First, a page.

As a young girl, I loved the lead-up to the first day of school. My mom would take my sister and me shopping for new clothes and shoes. We eagerly selected the coolest Trapper Keeper and colorful folders to hold our assignments. There’s nothing quite like the smell of a new box of crayons or freshly sharpened pencils. I relished in my big-sister responsibility to guide my little sister in the ways of elementary school. At last the first day of school would arrive, and Andrea and I would stand side-by-side at the end of the driveway, laden with backpacks and lunchboxes, new shoes shining, while my mom proudly took our picture. Some things never change. Already a few first-day-of-school photos have dotted my Facebook feed, and I look forward to more in the week ahead!
As we send our students back to school, it is a good time to pause and reflect on what it is we hope they will learn and the kinds of people we hope they become – and a chance to remember that we are all still learning and becoming. Like a collection of back-to-school photos, Paul’s remarks at the beginning of today’s reading remind us just how fast time slips away. “Live wisely,” Paul says. “Make the most of every opportunity, because the days are evil.” We could linger awhile trying to figure out just what Paul means about evil days, but at the very least, I think we can all agree that the days seem evil when they slip by carelessly or we stumble through them in a stupor, missing opportunities to live a good life and shape a good world. We remember that the days are evil when we look at our babies and wonder where their childhood went. The days seem evil when look back at our lives and wonder why we planned to enjoy them but never managed to find the time. The days seem evil when injustice and violence are roaming free but good people are too busy or too comfortable to speak out. Live wisely. Make the most of every opportunity.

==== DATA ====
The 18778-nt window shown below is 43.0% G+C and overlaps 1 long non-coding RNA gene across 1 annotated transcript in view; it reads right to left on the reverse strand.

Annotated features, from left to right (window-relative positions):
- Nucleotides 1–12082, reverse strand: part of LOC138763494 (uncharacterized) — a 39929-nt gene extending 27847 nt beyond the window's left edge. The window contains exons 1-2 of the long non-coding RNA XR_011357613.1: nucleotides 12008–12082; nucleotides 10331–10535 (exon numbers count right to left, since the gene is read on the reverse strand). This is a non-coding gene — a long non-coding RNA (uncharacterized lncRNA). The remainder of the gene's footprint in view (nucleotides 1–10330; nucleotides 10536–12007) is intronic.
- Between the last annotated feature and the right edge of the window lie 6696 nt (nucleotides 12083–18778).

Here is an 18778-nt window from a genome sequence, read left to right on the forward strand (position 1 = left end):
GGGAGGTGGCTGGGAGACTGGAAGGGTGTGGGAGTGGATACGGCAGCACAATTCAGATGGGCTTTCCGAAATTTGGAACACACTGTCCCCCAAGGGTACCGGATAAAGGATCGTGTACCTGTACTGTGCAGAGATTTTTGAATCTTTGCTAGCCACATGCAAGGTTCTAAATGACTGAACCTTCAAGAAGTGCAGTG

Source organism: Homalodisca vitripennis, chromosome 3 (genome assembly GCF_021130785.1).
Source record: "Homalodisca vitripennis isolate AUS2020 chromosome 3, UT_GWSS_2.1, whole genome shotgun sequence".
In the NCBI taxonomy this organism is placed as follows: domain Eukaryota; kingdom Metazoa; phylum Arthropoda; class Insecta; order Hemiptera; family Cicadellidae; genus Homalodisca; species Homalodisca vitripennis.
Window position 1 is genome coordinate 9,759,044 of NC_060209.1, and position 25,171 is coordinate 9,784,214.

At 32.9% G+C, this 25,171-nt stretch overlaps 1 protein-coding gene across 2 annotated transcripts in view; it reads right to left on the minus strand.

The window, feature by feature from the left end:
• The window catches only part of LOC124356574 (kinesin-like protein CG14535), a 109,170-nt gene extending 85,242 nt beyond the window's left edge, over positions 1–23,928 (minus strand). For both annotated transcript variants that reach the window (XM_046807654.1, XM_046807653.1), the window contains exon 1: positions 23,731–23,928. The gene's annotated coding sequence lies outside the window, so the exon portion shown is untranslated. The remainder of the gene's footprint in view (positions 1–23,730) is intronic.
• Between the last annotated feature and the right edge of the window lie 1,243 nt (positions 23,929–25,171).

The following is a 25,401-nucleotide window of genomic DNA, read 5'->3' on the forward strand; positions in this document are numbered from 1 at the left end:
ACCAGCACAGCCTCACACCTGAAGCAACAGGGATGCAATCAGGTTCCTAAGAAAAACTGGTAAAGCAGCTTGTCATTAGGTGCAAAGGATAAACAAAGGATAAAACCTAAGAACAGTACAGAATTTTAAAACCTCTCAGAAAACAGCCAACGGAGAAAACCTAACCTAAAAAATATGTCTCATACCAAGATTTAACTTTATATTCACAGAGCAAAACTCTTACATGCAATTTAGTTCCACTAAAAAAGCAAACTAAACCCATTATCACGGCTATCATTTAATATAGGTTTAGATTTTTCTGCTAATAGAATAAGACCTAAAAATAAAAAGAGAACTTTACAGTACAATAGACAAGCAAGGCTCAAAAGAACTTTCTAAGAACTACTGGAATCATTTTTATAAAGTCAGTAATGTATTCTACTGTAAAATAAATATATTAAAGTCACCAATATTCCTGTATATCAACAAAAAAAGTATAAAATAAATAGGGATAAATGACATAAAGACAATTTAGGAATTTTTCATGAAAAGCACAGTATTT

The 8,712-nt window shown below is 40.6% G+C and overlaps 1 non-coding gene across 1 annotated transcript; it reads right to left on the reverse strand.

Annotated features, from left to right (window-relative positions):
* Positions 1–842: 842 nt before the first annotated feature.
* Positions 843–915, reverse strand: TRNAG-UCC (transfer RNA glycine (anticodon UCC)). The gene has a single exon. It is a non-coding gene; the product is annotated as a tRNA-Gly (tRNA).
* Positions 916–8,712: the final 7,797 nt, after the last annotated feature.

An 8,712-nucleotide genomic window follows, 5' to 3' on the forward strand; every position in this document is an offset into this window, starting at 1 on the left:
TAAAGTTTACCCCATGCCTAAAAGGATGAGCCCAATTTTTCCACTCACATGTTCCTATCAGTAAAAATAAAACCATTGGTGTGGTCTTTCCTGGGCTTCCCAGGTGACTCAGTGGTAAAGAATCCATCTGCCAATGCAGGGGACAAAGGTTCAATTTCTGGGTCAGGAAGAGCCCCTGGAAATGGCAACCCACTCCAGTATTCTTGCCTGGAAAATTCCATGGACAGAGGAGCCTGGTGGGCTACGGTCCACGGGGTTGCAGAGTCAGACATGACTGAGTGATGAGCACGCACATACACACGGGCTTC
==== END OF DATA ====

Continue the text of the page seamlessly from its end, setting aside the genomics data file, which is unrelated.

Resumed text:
Hebrew and Greek, like English, make a distinction between knowledge (gnosis) and wisdom (sophia). Knowledge is that important stuff that we send our children off to school to learn: how to write a formal letter; that water evaporates from the ground to the clouds and then falls again as rain; that the constitution of the United States guarantees people certain rights. Wisdom usually includes knowledge but is orders of magnitude different. Wisdom understands that a text message cannot replace a hand-written note; that wasting or polluting our water is bad stewardship of a precious resource; that those inalienable rights of citizens require advocates if they will be lasting and universal. In the Jewish and Christian traditions, wisdom is an attribute of God which humans can and ought to seek. Wisdom is the key to a good and abundant life where time does not slip carelessly away and evil is not the defining force.
Isn’t this kind of wise life what we want our children to learn? Aren’t these the kind of wise people we hope to become?